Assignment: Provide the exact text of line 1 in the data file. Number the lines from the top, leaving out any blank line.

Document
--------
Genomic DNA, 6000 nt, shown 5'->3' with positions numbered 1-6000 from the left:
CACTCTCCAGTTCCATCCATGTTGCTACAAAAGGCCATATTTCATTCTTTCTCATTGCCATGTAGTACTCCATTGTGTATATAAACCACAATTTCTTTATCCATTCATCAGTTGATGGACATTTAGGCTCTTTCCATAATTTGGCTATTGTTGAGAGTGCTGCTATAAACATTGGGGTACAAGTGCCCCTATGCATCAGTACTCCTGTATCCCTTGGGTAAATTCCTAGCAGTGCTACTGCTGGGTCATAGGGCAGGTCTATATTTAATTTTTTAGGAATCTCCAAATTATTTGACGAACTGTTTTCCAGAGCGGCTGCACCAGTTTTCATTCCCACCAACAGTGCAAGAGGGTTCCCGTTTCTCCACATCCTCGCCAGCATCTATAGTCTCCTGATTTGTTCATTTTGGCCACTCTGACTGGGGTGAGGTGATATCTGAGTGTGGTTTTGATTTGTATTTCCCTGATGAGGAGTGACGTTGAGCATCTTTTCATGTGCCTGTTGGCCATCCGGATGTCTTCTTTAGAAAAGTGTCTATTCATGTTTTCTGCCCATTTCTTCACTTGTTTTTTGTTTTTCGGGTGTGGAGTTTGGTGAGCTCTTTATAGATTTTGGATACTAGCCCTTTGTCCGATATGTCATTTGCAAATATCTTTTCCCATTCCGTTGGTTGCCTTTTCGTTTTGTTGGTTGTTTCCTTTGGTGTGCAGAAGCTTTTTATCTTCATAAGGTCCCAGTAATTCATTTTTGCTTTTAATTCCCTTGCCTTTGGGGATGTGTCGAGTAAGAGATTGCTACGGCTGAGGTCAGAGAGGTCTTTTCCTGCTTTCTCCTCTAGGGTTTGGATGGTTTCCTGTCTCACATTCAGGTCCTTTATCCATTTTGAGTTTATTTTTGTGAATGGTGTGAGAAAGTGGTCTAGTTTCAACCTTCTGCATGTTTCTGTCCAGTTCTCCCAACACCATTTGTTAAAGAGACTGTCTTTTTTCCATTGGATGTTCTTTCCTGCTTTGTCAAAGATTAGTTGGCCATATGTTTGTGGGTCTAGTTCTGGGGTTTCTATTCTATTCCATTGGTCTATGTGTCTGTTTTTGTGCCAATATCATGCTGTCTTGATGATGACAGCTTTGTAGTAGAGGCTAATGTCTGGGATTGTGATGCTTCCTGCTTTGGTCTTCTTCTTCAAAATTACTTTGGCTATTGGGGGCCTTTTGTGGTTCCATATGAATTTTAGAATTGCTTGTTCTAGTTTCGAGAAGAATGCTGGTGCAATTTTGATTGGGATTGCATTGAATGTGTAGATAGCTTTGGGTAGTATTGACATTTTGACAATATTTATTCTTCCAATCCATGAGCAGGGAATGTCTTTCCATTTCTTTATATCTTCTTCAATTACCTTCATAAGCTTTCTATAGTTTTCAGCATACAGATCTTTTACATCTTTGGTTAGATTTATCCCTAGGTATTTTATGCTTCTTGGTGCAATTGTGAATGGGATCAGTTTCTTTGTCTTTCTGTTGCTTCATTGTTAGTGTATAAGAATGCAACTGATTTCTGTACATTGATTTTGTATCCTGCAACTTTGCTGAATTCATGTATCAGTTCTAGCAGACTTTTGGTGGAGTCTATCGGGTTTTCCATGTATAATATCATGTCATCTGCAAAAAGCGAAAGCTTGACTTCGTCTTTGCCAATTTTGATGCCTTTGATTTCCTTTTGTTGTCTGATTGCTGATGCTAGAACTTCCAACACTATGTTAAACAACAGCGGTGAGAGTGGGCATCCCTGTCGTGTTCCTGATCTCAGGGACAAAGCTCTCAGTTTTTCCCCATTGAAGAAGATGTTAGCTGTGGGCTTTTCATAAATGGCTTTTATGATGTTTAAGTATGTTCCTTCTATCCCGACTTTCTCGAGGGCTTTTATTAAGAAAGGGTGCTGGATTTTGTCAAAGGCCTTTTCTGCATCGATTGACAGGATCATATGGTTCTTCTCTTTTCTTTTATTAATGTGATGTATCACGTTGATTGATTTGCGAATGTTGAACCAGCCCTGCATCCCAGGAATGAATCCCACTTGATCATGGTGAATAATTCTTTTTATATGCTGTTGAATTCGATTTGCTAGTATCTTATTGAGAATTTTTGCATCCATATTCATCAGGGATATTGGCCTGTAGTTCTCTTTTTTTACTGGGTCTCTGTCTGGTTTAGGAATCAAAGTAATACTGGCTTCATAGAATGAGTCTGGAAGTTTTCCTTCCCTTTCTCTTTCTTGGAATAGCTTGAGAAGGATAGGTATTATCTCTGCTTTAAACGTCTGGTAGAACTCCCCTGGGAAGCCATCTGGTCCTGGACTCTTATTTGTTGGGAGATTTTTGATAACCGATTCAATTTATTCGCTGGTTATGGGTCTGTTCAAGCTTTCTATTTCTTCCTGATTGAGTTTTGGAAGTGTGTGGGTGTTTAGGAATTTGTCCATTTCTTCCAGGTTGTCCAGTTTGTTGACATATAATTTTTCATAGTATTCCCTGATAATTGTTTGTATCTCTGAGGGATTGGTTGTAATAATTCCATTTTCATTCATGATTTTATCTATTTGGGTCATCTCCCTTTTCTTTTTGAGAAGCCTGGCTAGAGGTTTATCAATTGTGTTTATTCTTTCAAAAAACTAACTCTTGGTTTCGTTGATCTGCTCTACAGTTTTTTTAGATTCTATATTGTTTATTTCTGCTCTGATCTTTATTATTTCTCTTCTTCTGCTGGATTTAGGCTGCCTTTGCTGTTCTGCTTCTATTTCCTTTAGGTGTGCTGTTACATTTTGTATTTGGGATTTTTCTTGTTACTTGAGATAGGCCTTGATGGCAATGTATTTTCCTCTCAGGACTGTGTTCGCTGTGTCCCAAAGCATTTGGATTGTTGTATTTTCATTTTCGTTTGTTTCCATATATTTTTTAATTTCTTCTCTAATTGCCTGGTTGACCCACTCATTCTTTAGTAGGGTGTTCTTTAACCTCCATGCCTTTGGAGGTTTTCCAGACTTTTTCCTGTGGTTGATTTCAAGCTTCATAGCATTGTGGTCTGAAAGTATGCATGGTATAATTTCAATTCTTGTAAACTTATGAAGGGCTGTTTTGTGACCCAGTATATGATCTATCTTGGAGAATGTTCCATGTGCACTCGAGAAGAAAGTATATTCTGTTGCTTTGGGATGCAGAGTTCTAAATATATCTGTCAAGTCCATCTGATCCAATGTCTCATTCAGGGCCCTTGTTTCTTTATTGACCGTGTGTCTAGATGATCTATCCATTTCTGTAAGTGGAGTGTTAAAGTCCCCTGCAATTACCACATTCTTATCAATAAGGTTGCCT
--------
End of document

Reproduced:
Genomic DNA, 6000 nt, shown 5'->3' with positions numbered 1-6000 from the left: